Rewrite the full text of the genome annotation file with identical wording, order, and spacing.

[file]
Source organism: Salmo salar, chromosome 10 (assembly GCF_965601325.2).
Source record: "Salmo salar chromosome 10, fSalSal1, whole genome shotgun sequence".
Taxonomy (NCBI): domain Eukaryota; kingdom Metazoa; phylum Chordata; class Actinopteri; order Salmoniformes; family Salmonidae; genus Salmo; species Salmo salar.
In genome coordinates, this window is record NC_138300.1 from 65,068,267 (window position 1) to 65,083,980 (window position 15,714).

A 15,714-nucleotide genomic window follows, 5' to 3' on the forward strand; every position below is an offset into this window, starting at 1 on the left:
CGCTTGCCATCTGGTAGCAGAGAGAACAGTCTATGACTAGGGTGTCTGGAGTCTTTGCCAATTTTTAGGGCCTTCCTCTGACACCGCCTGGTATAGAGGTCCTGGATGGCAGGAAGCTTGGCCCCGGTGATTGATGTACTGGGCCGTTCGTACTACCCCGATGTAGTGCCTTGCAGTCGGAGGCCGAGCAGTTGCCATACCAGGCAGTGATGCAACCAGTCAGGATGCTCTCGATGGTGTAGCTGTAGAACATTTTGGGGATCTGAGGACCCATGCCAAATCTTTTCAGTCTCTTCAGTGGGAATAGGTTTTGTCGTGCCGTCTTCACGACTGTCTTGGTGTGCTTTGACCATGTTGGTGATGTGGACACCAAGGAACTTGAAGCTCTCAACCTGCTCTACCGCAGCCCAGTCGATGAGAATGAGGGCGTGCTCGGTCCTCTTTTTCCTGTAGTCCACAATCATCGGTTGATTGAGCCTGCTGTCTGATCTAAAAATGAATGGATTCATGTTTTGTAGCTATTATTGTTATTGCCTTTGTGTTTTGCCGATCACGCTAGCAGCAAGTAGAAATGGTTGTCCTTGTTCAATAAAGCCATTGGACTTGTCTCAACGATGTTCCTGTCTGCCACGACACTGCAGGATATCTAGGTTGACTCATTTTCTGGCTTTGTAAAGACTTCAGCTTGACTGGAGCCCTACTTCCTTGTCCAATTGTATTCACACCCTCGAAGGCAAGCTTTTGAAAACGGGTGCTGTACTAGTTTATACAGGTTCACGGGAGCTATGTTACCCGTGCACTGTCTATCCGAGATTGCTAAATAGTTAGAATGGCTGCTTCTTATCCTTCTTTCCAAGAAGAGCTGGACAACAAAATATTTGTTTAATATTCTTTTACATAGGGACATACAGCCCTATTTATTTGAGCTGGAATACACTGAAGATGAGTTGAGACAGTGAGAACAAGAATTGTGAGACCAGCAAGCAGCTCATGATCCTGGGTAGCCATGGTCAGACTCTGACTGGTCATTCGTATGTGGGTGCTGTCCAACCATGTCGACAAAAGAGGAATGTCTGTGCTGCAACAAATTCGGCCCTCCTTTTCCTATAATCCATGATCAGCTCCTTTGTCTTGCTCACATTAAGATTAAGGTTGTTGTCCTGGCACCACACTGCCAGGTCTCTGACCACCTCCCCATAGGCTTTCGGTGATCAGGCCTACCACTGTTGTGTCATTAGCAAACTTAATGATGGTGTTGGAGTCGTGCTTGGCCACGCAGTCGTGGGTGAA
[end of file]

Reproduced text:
Source organism: Salmo salar, chromosome 10 (assembly GCF_965601325.2).
Source record: "Salmo salar chromosome 10, fSalSal1, whole genome shotgun sequence".
Taxonomy (NCBI): domain Eukaryota; kingdom Metazoa; phylum Chordata; class Actinopteri; order Salmoniformes; family Salmonidae; genus Salmo; species Salmo salar.
In genome coordinates, this window is record NC_138300.1 from 65,068,267 (window position 1) to 65,083,980 (window position 15,714).

A 15,714-nucleotide genomic window follows, 5' to 3' on the forward strand; every position below is an offset into this window, starting at 1 on the left:
CGCTTGCCATCTGGTAGCAGAGAGAACAGTCTATGACTAGGGTGTCTGGAGTCTTTGCCAATTTTTAGGGCCTTCCTCTGACACCGCCTGGTATAGAGGTCCTGGATGGCAGGAAGCTTGGCCCCGGTGATTGATGTACTGGGCCGTTCGTACTACCCCGATGTAGTGCCTTGCAGTCGGAGGCCGAGCAGTTGCCATACCAGGCAGTGATGCAACCAGTCAGGATGCTCTCGATGGTGTAGCTGTAGAACATTTTGGGGATCTGAGGACCCATGCCAAATCTTTTCAGTCTCTTCAGTGGGAATAGGTTTTGTCGTGCCGTCTTCACGACTGTCTTGGTGTGCTTTGACCATGTTGGTGATGTGGACACCAAGGAACTTGAAGCTCTCAACCTGCTCTACCGCAGCCCAGTCGATGAGAATGAGGGCGTGCTCGGTCCTCTTTTTCCTGTAGTCCACAATCATCGGTTGATTGAGCCTGCTGTCTGATCTAAAAATGAATGGATTCATGTTTTGTAGCTATTATTGTTATTGCCTTTGTGTTTTGCCGATCACGCTAGCAGCAAGTAGAAATGGTTGTCCTTGTTCAATAAAGCCATTGGACTTGTCTCAACGATGTTCCTGTCTGCCACGACACTGCAGGATATCTAGGTTGACTCATTTTCTGGCTTTGTAAAGACTTCAGCTTGACTGGAGCCCTACTTCCTTGTCCAATTGTATTCACACCCTCGAAGGCAAGCTTTTGAAAACGGGTGCTGTACTAGTTTATACAGGTTCACGGGAGCTATGTTACCCGTGCACTGTCTATCCGAGATTGCTAAATAGTTAGAATGGCTGCTTCTTATCCTTCTTTCCAAGAAGAGCTGGACAACAAAATATTTGTTTAATATTCTTTTACATAGGGACATACAGCCCTATTTATTTGAGCTGGAATACACTGAAGATGAGTTGAGACAGTGAGAACAAGAATTGTGAGACCAGCAAGCAGCTCATGATCCTGGGTAGCCATGGTCAGACTCTGACTGGTCATTCGTATGTGGGTGCTGTCCAACCATGTCGACAAAAGAGGAATGTCTGTGCTGCAACAAATTCGGCCCTCCTTTTCCTATAATCCATGATCAGCTCCTTTGTCTTGCTCACATTAAGATTAAGGTTGTTGTCCTGGCACCACACTGCCAGGTCTCTGACCACCTCCCCATAGGCTTTCGGTGATCAGGCCTACCACTGTTGTGTCATTAGCAAACTTAATGATGGTGTTGGAGTCGTGCTTGGCCACGCAGTCGTGGGTGAA